Six million Americans who describe themselves as white have some African ancestry, according to a new study. In percentage terms, that means that roughly 3.5 percent of self-described white Americans have 1 percent or more African ancestry.
To arrive at these numbers, researchers pored over the genetic records of 145,000 people who submitted a cheek swab for testing to 23andme, a private company that provides ancestry-related genetic reports. The researchers examined the genetic recordsof people of self-described European, African and Latino descent to find the genetic traces left by relatives long-since deceased.
In order to hit that one percent threshold above, for instance, you'd have to have an African relative no further back than seven generations -- in other words, a great-great-great-great-great grandparent. And as you might expect, there are some fascinating differences in our genetic admixture at the state level. Southern whites are considerably more likely to have African ancestry than whites from other regions: "European Americans with African ancestry comprise as much as 12% of European Americans from Louisiana and South Carolina and about 1 in 10 individuals in other parts of the South," the authors found.
That variation makes up part of the genetic inheritance of slavery. As Jenée Desmond-Harris notes over at Vox, the study finds that present-day African-Americans are far more likely to have a European male ancestor (19 percent) than a European female one (5 percent). "That, of course, reflects what historians know about white slave owners raping enslaved women who descended from Africa," she writes.
Indeed, the average self-described African-American has about 24 percent European ancestry, according to the study, indicating that descriptors like "black" and "white" mean a lot less from a biological standpoint than they do from a cultural one. To dig deeper into this, the authors plotted respondents' proportion of African ancestry against their likelihood of calling themselves African American.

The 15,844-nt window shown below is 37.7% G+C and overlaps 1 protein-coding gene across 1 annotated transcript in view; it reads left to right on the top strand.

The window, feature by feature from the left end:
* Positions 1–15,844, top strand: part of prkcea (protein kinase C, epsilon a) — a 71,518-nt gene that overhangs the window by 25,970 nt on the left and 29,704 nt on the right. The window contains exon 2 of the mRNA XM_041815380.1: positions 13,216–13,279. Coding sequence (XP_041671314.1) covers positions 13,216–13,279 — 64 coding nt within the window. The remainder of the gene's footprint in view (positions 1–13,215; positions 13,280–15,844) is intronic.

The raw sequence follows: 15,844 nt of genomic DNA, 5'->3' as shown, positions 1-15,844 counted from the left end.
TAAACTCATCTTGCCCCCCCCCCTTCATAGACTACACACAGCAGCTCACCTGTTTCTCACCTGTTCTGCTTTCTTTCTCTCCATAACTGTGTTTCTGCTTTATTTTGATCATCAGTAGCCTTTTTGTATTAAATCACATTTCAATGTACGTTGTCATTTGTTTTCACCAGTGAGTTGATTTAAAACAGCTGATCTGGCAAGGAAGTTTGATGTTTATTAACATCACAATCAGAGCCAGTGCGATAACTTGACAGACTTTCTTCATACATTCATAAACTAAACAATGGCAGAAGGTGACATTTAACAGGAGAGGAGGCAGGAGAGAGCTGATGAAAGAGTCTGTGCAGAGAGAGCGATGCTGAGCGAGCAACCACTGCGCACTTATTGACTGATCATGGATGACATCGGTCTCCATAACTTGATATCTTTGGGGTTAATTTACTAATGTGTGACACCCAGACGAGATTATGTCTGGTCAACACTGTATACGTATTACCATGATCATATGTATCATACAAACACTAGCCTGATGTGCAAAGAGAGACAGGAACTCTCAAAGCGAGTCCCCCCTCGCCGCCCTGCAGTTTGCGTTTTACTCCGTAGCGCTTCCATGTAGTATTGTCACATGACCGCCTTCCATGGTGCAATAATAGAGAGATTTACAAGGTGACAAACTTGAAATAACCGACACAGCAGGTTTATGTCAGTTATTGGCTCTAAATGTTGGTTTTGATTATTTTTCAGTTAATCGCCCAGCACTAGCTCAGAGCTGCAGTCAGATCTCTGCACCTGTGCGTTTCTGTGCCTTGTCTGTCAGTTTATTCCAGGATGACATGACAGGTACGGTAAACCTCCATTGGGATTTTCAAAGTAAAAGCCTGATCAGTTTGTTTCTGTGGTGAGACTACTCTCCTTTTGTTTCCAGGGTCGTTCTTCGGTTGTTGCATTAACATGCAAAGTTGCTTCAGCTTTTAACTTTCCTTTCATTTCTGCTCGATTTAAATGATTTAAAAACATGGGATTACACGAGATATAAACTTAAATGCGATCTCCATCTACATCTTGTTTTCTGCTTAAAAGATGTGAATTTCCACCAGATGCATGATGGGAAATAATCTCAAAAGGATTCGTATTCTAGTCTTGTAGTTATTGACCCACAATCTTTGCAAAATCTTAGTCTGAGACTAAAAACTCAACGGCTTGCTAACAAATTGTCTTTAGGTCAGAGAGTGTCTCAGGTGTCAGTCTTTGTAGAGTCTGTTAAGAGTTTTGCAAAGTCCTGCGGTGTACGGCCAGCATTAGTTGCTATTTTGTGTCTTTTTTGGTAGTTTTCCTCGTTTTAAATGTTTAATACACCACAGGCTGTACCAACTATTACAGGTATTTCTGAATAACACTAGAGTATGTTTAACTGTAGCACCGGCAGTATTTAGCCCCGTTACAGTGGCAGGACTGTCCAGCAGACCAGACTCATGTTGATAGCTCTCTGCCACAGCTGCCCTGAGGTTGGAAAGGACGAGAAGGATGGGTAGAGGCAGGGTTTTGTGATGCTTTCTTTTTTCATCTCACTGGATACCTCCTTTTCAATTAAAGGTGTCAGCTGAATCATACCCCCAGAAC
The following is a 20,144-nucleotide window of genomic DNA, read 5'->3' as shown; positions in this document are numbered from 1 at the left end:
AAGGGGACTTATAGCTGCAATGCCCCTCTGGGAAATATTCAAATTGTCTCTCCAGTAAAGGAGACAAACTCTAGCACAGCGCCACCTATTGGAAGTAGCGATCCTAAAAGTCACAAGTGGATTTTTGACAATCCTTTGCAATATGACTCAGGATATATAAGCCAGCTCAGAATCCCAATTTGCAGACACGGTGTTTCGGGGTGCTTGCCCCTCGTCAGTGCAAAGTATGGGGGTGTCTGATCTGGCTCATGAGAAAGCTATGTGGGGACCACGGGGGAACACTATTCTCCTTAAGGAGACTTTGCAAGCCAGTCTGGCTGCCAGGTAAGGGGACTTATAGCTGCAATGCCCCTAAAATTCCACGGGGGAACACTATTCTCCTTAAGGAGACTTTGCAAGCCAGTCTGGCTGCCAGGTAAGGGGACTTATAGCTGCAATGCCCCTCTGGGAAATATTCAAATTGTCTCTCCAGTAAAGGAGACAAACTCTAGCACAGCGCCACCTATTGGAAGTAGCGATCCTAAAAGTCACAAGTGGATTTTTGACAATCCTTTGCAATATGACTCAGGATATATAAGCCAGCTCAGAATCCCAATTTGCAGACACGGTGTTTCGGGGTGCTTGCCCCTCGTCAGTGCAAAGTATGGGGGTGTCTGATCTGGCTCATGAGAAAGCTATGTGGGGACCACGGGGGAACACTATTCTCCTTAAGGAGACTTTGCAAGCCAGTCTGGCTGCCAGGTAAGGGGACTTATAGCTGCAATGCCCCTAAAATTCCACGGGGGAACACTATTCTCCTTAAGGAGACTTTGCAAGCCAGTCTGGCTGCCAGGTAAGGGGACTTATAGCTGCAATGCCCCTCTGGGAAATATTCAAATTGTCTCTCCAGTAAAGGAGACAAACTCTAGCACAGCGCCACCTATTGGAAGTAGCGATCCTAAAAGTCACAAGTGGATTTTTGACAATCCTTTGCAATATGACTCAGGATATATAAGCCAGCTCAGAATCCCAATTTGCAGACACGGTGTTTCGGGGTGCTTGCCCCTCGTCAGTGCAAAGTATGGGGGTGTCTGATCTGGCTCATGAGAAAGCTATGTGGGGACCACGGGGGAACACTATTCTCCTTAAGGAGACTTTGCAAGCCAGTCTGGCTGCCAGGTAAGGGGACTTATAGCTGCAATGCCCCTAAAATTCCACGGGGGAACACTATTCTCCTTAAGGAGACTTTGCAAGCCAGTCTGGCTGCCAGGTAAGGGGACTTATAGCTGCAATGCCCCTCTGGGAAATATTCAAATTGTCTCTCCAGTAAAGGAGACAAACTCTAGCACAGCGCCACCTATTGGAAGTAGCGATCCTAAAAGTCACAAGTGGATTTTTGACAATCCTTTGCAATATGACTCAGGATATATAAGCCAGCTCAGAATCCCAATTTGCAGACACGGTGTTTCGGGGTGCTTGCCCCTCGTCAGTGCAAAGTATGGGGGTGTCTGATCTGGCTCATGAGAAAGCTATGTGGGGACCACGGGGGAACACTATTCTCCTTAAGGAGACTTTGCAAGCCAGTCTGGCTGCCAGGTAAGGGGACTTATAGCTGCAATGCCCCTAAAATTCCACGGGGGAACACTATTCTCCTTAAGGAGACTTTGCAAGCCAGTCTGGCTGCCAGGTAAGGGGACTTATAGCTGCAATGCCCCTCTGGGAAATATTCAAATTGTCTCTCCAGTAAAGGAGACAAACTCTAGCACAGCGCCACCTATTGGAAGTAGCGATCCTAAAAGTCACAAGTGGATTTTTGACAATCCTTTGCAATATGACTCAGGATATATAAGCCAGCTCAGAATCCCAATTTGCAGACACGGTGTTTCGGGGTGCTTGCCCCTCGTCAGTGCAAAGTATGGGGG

What they found was that people who were 15 percent African or less generally didn't describe themselves as African-American, while those who were 50 percent African or greater almost universally did. But in between there was a considerable amount of variation. Those who were about one quarter African were just as likely as not to call themselves African-American.
It'll be interesting to see how these proportions shift in the coming decades. In 1980, for instance, 6.7 percent of new marriages were between different-race spouses. By 2010, that share had risen to 15.1 percent. And as demographer William Frey notes, "nearly three in 10 new black marriages are multiracial, with most of them to white spouses." This is especially significant given that as recently as 1967 -- within living memory for many Americans -- interracial marriages were outlawed in 16 states.